In Billings and the rest of the country, auto dealerships are going green as a way to cut consumption, save cash and more accurately reflect the fuel-efficient vehicles they sell.
Deb Young, an Efficiency Plus program manager for NorthWestern Energy, has witnessed the trend firsthand.
“We’ve seen an upturn in car dealerships where they seem to be more interested in sustainability than in the past,” she said.
The program Young manages, also known as E+, offers businesses incentives like rebates to complete energy efficient projects.
Young said utility companies are able to do this because it means savings for them, too.
Rimrock Auto Group participated in the program recently when they
installed LED lights at one of their dealerships.
Co-owner Steve Zabawa said the rebate they received cut the project’s initial cost of $30,000 in half, making it much more palatable.
It took about three years for the investment to pencil out, he said. But now, because the new LED lights consume 60 percent less energy than their predecessors, it’s like money in the bank.
In 2012 and 2013, dealerships in Billings completed 14 of the 44 similar projects in the state, Young said, collectively saving enough energy to power as many as 112 homes for a year.
Financially speaking, that’s $72,780 worth.
If all dealerships were to do the same, by even cutting 10 percent from their total energy consumption, they could save $193 million in energy costs, the Environmental Protection Agency estimates.
Why so much?
A big factor is that dealerships — as structures — consume more energy than almost any other type of commercial building, according to statistics from the U.S. Energy Information Agency.
Along with malls and gas stations, they consume 12 percent more than hotels, 11 percent more than hospitals, 7 percent more than schools and 3 percent more than office buildings.
Randy Point, vice president of Denny Menholt Chevrolet in Billings, said dealerships face unique energy challenges.
“Office buildings don’t have to deal with having six garage doors going up and down all day long,” he said.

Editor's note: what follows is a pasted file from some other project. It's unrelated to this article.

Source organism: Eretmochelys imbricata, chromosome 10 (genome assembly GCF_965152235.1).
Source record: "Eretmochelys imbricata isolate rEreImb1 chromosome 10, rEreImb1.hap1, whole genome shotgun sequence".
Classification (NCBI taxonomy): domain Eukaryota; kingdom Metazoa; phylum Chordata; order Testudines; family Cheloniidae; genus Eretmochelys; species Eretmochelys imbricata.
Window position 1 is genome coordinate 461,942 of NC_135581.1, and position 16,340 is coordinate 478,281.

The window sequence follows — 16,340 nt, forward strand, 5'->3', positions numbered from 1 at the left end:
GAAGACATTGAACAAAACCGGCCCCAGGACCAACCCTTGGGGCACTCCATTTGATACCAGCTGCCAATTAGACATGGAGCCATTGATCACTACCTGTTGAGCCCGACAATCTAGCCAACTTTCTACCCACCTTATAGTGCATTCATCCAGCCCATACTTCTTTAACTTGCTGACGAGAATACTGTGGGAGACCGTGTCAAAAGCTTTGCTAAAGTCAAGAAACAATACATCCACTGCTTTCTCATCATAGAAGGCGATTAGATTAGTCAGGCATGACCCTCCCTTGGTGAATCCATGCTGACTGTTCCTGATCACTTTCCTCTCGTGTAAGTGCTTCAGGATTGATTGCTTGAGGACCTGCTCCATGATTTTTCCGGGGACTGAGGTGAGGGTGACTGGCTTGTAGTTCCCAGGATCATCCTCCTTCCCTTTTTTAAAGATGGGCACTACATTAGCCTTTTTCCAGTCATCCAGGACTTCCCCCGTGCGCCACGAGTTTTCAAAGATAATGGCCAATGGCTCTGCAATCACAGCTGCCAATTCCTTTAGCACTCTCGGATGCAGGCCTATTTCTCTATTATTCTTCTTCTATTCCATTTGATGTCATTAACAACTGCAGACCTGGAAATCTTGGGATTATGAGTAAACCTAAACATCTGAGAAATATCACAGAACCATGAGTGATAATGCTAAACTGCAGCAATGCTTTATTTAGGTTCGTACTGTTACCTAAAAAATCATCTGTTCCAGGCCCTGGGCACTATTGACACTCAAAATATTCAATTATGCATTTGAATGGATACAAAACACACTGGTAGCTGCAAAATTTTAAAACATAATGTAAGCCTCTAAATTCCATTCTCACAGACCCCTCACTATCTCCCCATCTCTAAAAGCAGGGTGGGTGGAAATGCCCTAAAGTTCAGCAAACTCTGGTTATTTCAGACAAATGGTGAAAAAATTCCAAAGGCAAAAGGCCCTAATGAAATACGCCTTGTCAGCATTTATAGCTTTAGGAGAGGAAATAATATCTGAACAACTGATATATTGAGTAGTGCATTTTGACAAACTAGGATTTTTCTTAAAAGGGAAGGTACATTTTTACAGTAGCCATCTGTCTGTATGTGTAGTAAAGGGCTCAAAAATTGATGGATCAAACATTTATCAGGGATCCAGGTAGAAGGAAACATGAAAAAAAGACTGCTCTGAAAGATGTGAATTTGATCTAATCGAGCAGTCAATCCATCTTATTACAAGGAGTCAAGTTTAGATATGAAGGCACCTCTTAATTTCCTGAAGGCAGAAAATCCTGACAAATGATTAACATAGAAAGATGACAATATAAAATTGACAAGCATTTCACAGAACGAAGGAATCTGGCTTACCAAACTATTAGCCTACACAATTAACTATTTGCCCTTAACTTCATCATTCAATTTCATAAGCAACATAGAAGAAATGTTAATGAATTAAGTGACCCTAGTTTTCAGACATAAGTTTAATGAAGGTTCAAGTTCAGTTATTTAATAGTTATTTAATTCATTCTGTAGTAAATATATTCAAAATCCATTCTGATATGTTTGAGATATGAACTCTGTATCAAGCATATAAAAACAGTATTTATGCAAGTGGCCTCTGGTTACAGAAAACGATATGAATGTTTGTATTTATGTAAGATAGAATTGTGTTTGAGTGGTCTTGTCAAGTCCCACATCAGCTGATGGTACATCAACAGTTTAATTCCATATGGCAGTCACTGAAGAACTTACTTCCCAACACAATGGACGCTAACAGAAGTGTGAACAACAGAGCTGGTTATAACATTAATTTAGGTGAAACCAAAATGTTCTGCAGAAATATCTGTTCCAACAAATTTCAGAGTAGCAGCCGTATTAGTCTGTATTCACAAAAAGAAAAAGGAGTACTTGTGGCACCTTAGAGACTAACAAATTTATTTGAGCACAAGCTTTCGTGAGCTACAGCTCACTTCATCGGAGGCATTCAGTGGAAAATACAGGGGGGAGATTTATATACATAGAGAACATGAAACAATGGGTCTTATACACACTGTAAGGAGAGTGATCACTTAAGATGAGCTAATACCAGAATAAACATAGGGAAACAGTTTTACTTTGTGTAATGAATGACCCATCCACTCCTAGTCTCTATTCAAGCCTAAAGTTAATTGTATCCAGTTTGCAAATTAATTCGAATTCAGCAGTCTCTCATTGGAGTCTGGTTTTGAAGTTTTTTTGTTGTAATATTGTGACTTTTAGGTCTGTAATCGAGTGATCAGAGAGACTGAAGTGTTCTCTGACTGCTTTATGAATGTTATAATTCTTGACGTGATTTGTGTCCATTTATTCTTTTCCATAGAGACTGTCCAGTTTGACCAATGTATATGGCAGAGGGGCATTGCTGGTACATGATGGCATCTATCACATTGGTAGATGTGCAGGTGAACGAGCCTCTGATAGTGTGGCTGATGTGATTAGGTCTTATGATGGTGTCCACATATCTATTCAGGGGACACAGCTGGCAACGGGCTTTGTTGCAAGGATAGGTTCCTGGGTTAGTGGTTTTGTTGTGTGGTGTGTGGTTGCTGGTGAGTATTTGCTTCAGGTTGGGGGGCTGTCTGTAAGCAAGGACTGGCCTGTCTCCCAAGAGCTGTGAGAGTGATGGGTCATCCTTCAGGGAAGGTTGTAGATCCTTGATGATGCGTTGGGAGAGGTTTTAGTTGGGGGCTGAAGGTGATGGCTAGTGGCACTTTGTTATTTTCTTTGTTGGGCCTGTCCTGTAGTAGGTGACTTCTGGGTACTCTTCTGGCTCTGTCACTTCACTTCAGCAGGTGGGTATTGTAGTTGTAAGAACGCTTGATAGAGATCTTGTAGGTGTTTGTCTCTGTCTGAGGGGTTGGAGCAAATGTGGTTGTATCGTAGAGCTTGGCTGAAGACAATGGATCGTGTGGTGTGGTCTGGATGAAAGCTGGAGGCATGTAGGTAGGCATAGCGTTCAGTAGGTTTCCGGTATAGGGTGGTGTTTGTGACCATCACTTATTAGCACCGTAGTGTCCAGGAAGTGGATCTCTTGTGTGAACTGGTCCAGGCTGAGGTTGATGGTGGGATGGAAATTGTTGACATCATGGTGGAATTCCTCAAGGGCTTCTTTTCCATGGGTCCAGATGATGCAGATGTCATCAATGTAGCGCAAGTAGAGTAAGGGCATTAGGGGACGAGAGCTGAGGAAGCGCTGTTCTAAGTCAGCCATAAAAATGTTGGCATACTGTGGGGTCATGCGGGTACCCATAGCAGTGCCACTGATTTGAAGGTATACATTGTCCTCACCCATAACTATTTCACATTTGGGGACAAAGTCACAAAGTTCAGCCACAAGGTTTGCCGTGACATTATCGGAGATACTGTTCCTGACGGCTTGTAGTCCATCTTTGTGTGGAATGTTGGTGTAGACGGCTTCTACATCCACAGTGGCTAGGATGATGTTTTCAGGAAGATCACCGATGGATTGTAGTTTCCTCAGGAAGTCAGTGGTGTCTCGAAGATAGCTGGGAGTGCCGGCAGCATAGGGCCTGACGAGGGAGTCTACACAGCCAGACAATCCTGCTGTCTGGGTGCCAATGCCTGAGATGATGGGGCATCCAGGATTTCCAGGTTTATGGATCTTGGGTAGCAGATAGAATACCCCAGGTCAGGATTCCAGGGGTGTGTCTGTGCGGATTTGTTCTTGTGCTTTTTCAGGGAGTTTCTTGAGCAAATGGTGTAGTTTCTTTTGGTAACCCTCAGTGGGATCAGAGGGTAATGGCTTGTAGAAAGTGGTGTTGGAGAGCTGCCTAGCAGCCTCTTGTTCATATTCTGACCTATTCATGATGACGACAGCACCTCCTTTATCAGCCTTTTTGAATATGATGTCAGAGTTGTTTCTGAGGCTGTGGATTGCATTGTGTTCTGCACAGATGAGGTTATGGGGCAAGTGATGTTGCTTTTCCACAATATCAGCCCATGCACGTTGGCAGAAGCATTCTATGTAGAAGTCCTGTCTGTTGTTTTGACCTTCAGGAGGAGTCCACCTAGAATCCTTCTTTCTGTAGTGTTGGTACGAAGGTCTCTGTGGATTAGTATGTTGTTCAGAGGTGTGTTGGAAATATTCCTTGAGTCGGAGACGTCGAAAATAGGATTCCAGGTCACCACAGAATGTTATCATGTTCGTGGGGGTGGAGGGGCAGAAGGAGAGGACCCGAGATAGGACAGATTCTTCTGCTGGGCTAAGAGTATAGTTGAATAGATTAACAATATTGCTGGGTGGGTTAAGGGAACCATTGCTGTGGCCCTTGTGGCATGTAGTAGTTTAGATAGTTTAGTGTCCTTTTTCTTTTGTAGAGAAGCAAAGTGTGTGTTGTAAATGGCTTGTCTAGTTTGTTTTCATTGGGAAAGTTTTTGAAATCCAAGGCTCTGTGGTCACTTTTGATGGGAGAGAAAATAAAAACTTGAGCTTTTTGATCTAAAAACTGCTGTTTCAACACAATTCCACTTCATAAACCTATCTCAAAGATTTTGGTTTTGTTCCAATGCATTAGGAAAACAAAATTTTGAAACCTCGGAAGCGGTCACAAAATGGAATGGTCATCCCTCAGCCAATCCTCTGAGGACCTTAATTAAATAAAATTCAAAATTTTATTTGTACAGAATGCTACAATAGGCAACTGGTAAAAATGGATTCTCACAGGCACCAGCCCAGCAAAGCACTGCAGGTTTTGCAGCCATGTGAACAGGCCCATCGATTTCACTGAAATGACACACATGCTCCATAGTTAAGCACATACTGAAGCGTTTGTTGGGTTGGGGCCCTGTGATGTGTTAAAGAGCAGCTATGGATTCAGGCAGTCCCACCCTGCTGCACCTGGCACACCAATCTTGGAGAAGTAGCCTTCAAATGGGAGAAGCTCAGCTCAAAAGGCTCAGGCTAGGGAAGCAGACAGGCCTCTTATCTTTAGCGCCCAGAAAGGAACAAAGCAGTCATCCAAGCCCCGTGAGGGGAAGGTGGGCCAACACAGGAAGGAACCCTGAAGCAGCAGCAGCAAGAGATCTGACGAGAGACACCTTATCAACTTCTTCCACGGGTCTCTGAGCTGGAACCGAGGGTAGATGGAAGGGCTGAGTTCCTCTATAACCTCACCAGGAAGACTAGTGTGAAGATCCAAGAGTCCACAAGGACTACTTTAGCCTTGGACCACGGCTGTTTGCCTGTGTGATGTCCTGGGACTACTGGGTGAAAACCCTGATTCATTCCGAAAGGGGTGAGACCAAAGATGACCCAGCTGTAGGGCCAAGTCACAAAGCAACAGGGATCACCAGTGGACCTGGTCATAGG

Expanding on those challenges, an EPA spokesperson pointed to the large parking lots, numerous buildings and 24-hour demand for light that dealerships often have.
Bill Underriner, owner of Underriner Motors, estimates that electricity accounts for as much as half of his energy bill.
To combat that, along with LED lighting and special building materials, he installed 41 skylights.
Now, if you were to walk into his Honda dealership on a sunny day, there wouldn’t be a single light on, he said.
He also left part of his Honda lot unpaved, where he places cars on pods that double as drainage spots.
Underriner could be paying twice as much in energy costs.
He said his downtown dealership, though half the size of his Honda building, has the same energy costs.
The green energy trend for dealerships, Underriner said, is something that started about 10 years ago.
When he was building the Honda dealership in 2010, it was the first LEED (Leadership in Energy and Environmental Design)-certified building of its kind in the Northwest, he said.
He sees the trend as a reflection of the cars he sells, which are becoming increasingly more fuel efficient.
Underriner said he thinks all dealerships should go green.
“It’s the right thing to do,” he said. “I think anybody who builds a dealership today should have an environmentally friendly dealership.”
In addition to the financial savings for dealerships, the EPA estimates that it could also eliminate 1 million tons of greenhouse gases from the air.
An EPA spokesperson wrote in an email that consumers are increasingly expecting businesses to “do the right thing” by saving energy and reducing carbon emissions.
“Some may not realize that going green — by starting with energy efficiency — is a relatively easy and cost-effective step. Sometimes it’s as simple as turning off a light,” the spokesperson writes.